It’s an interesting point you make about the absence of written counter arguments. Perhaps slightly anachronistic, though. Things just weren’t done by way of “press release” or equivalent, and debates were not carried out in the written media, but by public proclamation. More significant, I would say, is that the people who opposed the Christian message thought that their efforts need only be concentrated on the “there and then” uprising of the pesky sect of Christians. So whilst the gospel writers were keen accurately to preserve their teaching for subsequent generations, it’s unlikely that their opponents would have thought that it was a debate that would rage on for generations – and therefore their energy went into persecution, arrests etc (which ought to have been enough to extinguish the sect). There’s an account of the Jewish council in Acts 5 which illustrates this (if you’ll humour me for a minute and allow this in support!). Gamaliel is advising the Jewish council what to do about the apostles; his suggestion is to leave them alone, on the grounds that if this uprising if of man, it will fail, but if of God, then it will be unstoppable. And he cites two previous uprisings that had simply petered out as examples. In other words, to the extent this is false, we’ve done enough by killing their leader – they’ll be dispersed in due course. No need to enrich future generations with written counter-arguments, because there would be no such sect in future generations, they thought. What they surely WOULD have done is to produce the dead body of Jesus, and that would have killed off even the most vocal and persuaded Christian. I don’t think it’s blinkered of me to say that it’s reasonable to assume that they couldn’t. In any case, once the accounts WERE written down, the low literacy rate doesn’t prevent people from denouncing them as false (even the illiterate would have known from the prior preaching and from someone else’s reading what the claims were). So they may have been ill-equipped to write a response, but they could nonetheless have rubbished the written records such as they were. And if we say the low literacy rate prevents even this, then we end up saying that the low literacy rate made the written accounts almost useless (either positively or negatively), so limited was their accessibility.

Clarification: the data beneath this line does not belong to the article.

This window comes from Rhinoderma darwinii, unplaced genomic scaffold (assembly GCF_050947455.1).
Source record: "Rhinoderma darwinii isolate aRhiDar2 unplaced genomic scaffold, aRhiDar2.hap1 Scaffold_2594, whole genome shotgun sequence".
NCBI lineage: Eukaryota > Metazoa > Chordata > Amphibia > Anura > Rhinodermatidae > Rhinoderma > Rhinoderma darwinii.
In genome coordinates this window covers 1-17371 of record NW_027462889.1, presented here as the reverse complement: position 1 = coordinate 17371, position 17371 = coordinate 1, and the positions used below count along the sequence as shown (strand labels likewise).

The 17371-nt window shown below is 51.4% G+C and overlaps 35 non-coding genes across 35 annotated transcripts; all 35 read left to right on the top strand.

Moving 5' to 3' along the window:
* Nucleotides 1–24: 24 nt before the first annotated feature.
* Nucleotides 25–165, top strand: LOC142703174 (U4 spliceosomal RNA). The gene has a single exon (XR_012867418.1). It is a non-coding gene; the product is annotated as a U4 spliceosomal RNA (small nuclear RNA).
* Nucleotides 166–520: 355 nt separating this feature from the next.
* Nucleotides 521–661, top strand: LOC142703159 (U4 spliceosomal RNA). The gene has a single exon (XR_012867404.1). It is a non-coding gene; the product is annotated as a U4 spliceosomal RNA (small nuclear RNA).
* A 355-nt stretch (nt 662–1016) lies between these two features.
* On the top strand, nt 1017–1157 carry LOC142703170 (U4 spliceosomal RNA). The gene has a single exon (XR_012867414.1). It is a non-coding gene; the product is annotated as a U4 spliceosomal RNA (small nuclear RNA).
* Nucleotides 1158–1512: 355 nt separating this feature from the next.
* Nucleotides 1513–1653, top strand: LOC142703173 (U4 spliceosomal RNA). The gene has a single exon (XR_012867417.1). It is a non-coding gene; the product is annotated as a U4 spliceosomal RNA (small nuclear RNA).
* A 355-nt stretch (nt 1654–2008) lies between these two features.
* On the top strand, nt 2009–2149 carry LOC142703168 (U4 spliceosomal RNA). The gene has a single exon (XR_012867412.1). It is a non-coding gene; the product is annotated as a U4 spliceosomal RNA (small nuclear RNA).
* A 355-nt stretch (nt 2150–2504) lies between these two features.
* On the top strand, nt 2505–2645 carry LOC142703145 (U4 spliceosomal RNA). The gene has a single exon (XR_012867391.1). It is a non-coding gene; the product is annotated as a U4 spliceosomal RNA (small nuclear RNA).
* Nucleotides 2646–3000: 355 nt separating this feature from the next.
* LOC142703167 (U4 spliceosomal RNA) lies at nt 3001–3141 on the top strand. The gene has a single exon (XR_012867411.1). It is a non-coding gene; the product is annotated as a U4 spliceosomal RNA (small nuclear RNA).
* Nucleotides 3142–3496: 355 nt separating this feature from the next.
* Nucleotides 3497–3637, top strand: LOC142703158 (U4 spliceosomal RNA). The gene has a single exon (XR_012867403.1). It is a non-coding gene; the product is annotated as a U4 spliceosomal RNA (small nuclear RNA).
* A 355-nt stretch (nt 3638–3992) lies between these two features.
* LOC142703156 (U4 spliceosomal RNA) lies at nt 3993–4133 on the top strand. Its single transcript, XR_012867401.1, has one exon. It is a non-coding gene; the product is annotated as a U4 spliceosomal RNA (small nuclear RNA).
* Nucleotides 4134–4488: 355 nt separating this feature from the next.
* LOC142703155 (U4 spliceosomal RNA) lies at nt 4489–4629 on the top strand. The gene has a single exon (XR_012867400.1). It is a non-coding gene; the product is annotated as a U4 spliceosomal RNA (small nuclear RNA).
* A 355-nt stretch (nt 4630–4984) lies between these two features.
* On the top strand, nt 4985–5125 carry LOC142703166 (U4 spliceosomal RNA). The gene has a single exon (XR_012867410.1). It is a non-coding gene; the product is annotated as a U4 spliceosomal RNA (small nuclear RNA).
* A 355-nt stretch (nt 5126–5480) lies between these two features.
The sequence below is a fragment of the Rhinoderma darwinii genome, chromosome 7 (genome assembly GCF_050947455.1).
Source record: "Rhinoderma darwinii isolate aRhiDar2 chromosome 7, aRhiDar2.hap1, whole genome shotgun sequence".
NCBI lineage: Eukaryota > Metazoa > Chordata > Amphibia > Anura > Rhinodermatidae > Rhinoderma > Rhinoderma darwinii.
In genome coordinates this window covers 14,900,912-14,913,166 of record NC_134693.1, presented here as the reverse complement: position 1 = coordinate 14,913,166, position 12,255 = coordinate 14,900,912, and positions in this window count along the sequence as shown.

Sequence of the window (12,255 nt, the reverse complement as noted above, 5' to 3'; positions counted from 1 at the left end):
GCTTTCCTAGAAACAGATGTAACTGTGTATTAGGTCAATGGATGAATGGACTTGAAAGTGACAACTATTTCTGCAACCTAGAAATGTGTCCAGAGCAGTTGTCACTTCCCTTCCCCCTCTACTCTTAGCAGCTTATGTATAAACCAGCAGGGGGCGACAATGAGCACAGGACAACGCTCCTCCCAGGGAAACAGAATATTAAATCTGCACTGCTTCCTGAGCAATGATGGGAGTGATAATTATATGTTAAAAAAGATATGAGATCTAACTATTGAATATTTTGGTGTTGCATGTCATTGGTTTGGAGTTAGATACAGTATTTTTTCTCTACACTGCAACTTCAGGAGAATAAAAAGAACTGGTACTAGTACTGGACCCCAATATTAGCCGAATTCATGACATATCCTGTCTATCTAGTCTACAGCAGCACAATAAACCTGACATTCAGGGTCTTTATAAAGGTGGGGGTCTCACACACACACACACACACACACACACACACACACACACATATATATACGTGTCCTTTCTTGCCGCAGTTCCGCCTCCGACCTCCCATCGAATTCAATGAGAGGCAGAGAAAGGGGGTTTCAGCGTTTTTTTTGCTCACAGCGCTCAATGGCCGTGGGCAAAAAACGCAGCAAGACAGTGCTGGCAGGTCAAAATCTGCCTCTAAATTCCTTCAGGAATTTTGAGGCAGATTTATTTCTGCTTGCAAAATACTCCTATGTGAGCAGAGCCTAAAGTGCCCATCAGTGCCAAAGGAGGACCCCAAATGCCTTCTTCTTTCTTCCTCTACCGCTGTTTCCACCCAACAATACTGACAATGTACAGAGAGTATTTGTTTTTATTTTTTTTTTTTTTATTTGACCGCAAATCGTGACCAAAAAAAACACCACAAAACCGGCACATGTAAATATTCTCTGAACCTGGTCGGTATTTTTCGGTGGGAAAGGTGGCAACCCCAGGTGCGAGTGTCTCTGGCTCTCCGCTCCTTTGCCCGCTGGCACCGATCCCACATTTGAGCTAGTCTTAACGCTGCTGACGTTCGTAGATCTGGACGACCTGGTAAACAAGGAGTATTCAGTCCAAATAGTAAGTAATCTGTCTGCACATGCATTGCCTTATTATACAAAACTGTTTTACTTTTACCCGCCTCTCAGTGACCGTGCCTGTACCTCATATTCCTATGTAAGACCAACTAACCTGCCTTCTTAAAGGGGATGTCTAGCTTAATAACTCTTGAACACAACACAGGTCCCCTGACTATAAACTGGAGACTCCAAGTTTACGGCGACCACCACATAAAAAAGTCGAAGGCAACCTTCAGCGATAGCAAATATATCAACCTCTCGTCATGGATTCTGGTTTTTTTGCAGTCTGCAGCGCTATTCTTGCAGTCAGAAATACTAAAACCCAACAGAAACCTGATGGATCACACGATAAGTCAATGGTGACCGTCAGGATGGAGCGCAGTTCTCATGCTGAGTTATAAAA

Of course I wasn’t suggesting that you could check with Alexander and Rufus. My point was simply that Mark and Paul present themselves as writing verifiable accounts. They wouldn’t have assumed that they were writing to us 2000 years later as their readership. They were writing in the first instance to local people at the time (bear in mind that the apostles had no idea when Jesus was returning, and write and act on the basis that it would be very soon). So I wasn’t presenting that as witness evidence that we could check out, I was presenting it as more evidence that the gospel writers were convinced that they were writing truth, and confident to include details that their first readers could check out.

      I’m not sure “army of proselytisers” is accurate – this was always a minority, always a weak group, few in number. I don’t think we can fairly say that it was their strength in numbers or their ability to “shout people down” which ensured their survival – that’s just not what we read about the early church.

      I guess we can’t resolve the survival plan question: to me it seems absurd to think that they would choose this life, particularly when you read the kind of persecution involved (and how in so many cases it was a straight case of “just stop preaching this, and we’ll release you”, but they would not; to you it makes sense, and is presumably more likely than that they were telling the truth. We shouldn’t forget Paul, though – who had everything to lose: the highly respected Pharisee, persecutor of Christians, converted pretty much in isolation, and willing thereafter to undergo all sorts of suffering (“Five times I received at the hand of the Jews the 39 lashes. Three times I was beaten with rods. Once I was stoned. Three times I was shipwrecked; for a night and a day I was adrift at sea; on frequent journeys, in danger from rivers danger from robbers, danger from my own people, danger from Gentiles, danger in the city, danger in the wilderness, danger at sea, danger from false brother; in toil and hardship, through many a sleepless night, in hunger and thirst, often without food, in cold and exposure”). Not to mention the fact that he preached the same gospel as the apostles for three years before he even met them. No survival interest there, and no less conviction or persecution.

      We can by all means come up with alternative hypotheses, and it’s fair for you to do so. But we must also place the same evidentiary and reasonableness tests on whatever alternatives we suggest. Our ability to think up alternatives does not, per se, reduce the likelihood of the Bible’s explanation, once we abandon a balanced analysis and balanced evidentiary demands.